I had great photos and lost them all to a computer bug that was even more vicious.
When the Velvet Mesquite is in bloom on the state land in Picture Rocks, Arizona, I spend a lot of time staring at the catkins. They are full of insect life, but most of it is both cryptic and tiny, including our smallest bees with the nice name Perdita, the lost one. To find one check the top of the catkin in the right half of the picture above.
|Pseudomyrmex sp. and Lycaenid caterpillars|
|Vanduzea laeta and Crematogaster Ants|
But caterpillars? Dave Wagner states in his book Caterpillars of Eastern North America: 'It turns out that nearly half the worlds 5500 lycaenid species (blues, coppers, hairstreaks) is tended by ants. In some species the association is so tight that the ants even carry the caterpillars to and from their nests' (where some species turn into brood parasites) and back to the feedings site on the proper host plants. The caterpillars of ant tended species have dorsal nectar glands on the 7th abdominal segment. From those, they periodically release a sugary substance. Most feed on flowers or fruit so they have access to excess sugar. The caterpillars can even call for the ants by vibration, but I got the impression that my ant was also trying to stimulate the caterpillar. If predators attack the caterpillar the ants will probably defend it, but I think in the most primitive form of this symbiosis the caterpillar is simply paying off the ants who otherwise might be the most dangerous predators themselves. The six legged mafia.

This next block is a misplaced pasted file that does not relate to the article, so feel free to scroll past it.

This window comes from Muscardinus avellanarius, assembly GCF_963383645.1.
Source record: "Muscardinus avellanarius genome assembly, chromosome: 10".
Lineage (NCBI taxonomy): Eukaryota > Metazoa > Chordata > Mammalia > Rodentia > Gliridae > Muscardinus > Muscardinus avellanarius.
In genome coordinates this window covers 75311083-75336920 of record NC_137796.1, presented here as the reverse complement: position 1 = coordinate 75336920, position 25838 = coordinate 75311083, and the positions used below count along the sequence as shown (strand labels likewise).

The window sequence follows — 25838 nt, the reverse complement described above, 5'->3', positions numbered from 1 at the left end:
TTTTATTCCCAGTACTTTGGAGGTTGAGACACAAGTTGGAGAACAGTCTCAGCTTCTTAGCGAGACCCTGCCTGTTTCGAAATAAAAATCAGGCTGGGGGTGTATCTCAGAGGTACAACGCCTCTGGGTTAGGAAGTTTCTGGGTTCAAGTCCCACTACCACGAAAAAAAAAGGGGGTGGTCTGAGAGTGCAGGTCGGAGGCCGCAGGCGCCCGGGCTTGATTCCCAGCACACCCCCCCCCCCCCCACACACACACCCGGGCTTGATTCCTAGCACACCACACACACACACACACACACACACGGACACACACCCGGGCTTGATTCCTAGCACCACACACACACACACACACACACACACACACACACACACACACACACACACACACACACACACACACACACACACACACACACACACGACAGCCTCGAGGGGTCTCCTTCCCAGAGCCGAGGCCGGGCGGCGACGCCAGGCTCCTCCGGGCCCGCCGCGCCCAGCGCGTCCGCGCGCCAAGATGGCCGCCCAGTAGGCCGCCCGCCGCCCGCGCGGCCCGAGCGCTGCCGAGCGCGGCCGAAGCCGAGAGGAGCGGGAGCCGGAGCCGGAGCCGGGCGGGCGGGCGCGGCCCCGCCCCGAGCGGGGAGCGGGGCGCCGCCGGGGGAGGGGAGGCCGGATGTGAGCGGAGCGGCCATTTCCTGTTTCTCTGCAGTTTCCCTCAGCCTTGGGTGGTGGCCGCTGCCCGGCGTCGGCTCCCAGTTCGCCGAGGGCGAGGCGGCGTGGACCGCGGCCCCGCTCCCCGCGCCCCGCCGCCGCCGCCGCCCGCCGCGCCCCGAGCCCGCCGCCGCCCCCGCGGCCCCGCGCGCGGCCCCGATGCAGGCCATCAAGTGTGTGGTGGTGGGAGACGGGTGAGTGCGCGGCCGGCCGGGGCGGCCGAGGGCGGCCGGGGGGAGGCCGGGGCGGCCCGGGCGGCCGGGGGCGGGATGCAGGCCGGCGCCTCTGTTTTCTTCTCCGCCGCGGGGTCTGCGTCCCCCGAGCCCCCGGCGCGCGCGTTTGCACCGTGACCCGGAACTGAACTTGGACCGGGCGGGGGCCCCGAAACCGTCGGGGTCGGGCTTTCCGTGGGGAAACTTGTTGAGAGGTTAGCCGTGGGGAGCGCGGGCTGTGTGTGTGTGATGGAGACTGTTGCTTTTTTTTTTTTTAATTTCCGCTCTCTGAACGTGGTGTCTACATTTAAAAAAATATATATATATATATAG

I saw the ant leave a couple of times and climb deeper into the tree. Pseudomyrmex are arboreal ants so the nest was probably inside a hole of a tree branch. Even though it was close to sunset and the wind was gusting, again and again there was an ant sitting on the caterpillars. I never saw more than one, perhaps always the same individual.
To me it was a surprise that an ant of the same genus as the tree-garding Bull-horn Ants of Costa Rica would be in a close relationship with caterpillars in Arizona.
To see a video of the ant with the caterpillars. Please click!
A nearby Catclaw Acacia was still in full bloom and females of Marine Blues were depositing their eggs. I assume that my caterpillars are of the same species.